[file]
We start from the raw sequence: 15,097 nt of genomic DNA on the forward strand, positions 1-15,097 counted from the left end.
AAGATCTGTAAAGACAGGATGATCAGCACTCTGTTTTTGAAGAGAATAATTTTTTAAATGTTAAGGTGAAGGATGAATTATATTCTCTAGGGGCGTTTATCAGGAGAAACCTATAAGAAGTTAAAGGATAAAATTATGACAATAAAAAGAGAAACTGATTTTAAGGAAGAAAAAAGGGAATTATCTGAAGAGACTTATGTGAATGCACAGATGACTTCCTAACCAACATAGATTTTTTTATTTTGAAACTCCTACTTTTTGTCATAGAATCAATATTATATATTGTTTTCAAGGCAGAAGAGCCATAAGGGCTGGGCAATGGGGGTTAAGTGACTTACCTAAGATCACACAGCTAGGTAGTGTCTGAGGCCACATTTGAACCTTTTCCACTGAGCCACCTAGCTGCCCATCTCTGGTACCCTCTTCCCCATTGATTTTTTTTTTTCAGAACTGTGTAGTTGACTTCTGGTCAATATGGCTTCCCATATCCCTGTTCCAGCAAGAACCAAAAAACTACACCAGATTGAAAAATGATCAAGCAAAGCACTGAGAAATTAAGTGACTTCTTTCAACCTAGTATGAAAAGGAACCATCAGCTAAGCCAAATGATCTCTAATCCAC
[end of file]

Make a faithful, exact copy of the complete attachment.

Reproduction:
We start from the raw sequence: 15,097 nt of genomic DNA on the forward strand, positions 1-15,097 counted from the left end.
AAGATCTGTAAAGACAGGATGATCAGCACTCTGTTTTTGAAGAGAATAATTTTTTAAATGTTAAGGTGAAGGATGAATTATATTCTCTAGGGGCGTTTATCAGGAGAAACCTATAAGAAGTTAAAGGATAAAATTATGACAATAAAAAGAGAAACTGATTTTAAGGAAGAAAAAAGGGAATTATCTGAAGAGACTTATGTGAATGCACAGATGACTTCCTAACCAACATAGATTTTTTTATTTTGAAACTCCTACTTTTTGTCATAGAATCAATATTATATATTGTTTTCAAGGCAGAAGAGCCATAAGGGCTGGGCAATGGGGGTTAAGTGACTTACCTAAGATCACACAGCTAGGTAGTGTCTGAGGCCACATTTGAACCTTTTCCACTGAGCCACCTAGCTGCCCATCTCTGGTACCCTCTTCCCCATTGATTTTTTTTTTTCAGAACTGTGTAGTTGACTTCTGGTCAATATGGCTTCCCATATCCCTGTTCCAGCAAGAACCAAAAAACTACACCAGATTGAAAAATGATCAAGCAAAGCACTGAGAAATTAAGTGACTTCTTTCAACCTAGTATGAAAAGGAACCATCAGCTAAGCCAAATGATCTCTAATCCAC